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Just for fun, a new SF/fantasy story I wrote

samzheresamzhere Posts: 10,923 Senior Member
Just for a little diversion and a smile, here's a whimsical little SF/fantasy story I just completed -- feedback is appreciated (rating PG-13):

Spearfishing at the Weapons Factory
by Sam Waas

Copyright © 2014 Sam Waas

No, I really don’t feel like going out on the boat today. I’ll just stay here, hang around the cabin, maybe go for a stroll in the woods.

You go ahead, I don’t mind a bit. Really. I’m just not much for scuba anymore, don’t want to be around it, either, even as a spectator.

Yes, you’re right, I used to be into that some years back, but I gave it up. I’m perfectly happy to sit here and let someone else stick his head under fifty meters of water.

Why? Well, the last time I went scuba diving, I had a pretty bad time of it. Lost a good friend, nearly got killed myself.

I’ll tell you about it…

* * *

It was, oh, about fifteen years ago. Janet and I were still newlyweds and were enjoying an extended honeymoon. She’d recently moved out to California to be with me. We’d stocked up our boat and were lazing around, having fun in Silicon Bay.

At the time, my partner and best friend was a guy named Jack Cooper. He’s the one who got me involved in scuba diving in the first place. One thing led to another, we both liked diving, and so we turned this into a side business, underwater salvage.

After the Big One, all sorts of nifty stuff was just waiting to be retrieved—computers, electronics hardware, rare chemicals, you name it. Not to mention curios and souvenirs to sell to tourists.

So Jack and his fiancée joined Janet and me for a long weekend, mostly out on the Bay, and we were having a fun time. You see, Silicon Bay is a terrific place for spearfishing. Or used to be—could be fished out by now, for all I know.

Anyway, with the shops and homes and larger buildings being underwater due to the climate change, it’s like an artificial barrier reef. All the original fish from San Francisco Bay plus lots of new mutant fish set up housekeeping. After the area cooled off and things got reorganized, word got around how good the sportfishing was, especially with scuba gear.

So there we were, out in Silicon Bay, anchored just above what used to be Cupertino. Or maybe Mountain View, I forget which. Not that it matters.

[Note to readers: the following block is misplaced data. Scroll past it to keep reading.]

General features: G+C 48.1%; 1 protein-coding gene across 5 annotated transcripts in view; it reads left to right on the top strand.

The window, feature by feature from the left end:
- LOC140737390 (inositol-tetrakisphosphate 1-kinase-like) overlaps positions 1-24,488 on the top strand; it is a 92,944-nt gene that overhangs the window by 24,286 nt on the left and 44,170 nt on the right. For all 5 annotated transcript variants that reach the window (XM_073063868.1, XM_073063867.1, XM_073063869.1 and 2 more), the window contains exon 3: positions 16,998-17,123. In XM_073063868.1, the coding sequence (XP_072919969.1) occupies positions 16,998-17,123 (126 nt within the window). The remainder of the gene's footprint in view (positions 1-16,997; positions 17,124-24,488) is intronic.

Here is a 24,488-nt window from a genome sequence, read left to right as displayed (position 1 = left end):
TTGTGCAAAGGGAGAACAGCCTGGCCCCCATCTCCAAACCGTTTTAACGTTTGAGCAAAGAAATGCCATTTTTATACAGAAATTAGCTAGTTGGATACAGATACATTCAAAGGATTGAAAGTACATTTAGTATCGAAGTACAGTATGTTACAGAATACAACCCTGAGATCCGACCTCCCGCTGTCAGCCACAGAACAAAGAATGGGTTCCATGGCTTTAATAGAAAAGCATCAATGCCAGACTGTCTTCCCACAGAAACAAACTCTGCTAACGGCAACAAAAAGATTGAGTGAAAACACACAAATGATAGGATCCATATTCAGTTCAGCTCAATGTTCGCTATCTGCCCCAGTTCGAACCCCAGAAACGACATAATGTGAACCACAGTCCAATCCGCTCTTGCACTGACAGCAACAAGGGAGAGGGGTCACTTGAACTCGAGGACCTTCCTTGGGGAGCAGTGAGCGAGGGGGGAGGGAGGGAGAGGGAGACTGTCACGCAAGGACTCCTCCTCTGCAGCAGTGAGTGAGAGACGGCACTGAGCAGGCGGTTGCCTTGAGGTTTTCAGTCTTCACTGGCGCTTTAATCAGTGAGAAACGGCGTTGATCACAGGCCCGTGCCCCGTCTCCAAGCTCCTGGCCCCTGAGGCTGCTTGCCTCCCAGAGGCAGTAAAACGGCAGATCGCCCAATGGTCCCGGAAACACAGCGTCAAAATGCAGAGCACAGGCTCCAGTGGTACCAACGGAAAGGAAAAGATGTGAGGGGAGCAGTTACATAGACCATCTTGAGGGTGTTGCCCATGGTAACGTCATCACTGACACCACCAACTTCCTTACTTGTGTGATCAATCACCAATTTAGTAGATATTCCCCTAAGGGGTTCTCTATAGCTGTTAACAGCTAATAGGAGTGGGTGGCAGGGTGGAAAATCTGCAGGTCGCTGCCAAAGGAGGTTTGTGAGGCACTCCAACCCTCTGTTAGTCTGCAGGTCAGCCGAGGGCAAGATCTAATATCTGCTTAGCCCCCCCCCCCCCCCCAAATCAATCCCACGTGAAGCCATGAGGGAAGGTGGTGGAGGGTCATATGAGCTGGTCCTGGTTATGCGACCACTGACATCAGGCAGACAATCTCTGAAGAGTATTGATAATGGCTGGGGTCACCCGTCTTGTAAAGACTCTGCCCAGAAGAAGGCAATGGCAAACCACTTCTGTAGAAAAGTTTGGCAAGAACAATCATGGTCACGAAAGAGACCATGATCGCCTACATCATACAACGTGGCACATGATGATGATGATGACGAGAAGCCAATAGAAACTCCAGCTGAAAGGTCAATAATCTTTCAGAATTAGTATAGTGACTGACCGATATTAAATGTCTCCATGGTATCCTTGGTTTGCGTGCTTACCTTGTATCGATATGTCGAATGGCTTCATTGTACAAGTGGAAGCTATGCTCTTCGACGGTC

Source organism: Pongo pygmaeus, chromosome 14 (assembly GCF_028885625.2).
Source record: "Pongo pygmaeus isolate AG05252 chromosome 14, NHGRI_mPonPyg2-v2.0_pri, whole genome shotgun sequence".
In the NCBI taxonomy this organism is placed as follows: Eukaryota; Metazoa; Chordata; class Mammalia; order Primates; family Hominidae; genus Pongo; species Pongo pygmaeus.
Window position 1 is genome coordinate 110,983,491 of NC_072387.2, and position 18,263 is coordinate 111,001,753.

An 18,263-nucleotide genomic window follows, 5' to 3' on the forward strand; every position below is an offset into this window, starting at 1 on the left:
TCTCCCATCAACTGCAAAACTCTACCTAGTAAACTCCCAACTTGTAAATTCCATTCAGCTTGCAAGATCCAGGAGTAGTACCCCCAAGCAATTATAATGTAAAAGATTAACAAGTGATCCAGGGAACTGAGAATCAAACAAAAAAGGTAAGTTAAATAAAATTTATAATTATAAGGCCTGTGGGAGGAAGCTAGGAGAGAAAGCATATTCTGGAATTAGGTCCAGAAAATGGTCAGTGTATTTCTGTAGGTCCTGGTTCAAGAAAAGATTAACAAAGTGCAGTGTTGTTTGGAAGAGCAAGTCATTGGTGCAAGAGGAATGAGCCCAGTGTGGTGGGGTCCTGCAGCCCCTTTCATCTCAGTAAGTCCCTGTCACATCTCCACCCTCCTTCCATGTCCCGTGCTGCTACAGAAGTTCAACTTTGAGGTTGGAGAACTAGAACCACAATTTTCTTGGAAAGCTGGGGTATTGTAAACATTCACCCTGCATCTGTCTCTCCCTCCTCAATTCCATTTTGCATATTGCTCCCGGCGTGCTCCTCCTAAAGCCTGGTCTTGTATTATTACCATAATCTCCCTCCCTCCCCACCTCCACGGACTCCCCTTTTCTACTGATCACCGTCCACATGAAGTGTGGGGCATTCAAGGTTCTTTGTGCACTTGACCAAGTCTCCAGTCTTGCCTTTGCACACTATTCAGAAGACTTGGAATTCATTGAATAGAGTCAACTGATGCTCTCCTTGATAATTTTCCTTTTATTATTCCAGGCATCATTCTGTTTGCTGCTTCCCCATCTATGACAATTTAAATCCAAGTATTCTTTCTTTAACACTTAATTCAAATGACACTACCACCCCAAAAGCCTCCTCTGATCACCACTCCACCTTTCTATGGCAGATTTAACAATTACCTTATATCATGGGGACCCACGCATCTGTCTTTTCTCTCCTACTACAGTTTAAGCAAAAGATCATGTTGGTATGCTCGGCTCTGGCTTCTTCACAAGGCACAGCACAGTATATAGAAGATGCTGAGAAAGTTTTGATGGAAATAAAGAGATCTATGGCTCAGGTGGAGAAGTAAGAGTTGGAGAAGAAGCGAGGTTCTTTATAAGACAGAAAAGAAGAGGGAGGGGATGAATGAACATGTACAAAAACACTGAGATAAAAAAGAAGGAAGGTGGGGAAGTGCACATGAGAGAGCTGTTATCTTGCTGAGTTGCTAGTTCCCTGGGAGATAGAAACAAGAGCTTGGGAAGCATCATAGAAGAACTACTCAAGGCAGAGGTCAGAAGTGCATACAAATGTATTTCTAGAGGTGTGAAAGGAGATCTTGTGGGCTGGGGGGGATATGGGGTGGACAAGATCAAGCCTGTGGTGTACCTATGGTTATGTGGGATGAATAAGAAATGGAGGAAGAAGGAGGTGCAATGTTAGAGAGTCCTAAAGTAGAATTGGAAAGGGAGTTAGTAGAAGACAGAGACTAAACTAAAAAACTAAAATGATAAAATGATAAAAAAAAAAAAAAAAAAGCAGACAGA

Both of the gals already had their share of diving that day, but Jack and I were good for one more run. We’d been using a new synthetic mixture—new at the time, that was. Gave us more than an hour bottom time at a depth of a fifty meters plus.

We checked our gear carefully like we always did. Aside from the pneumatic spear guns we were fishing with, we also carried one bang stick each. You know, a long rod with a shotgun shell on the end? In those waters, you could never be sure what might show up. A Razorback Eel, SpiderStar, maybe just a plain old shark.

Funny how sharks didn’t evolve further after the Big One. I suppose they’d evolved as far as they ever needed to millions of years ago. And God knows, a hungry shark can be a fearsome thing to see, coming at you, fins down to show its aggression.

* * *

The water was slightly silty that week but otherwise conditions were perfect.

Just below our boat was an old factory that Jack and I’d visited before, collecting salvage and souvenirs. It had been used for nuclear weapons production during the war. Of course, being a densely populated area at the time, they didn’t actually arm the missiles or drones with warheads at that location, but manufactured everything else there and added the nuclear stuff out on Treasure Island. You know, where they have the War Memorial, near the ruins of the old Bay Bridge.

But the rest of the bombs and missiles were built there, and it’s a good place to look for valuable goodies. Of course, the whole factory’s a mess, floors slammed on top of other floors, entire buildings busted up. There are old offices and labs and storerooms everywhere, lots of stuff to bring back for sale.

The debris and cross-currents seem to attract plenty of marine life, too. Which was what Jack and I were looking for anyway. No salvage, just some fun, maybe a fish for grilling later.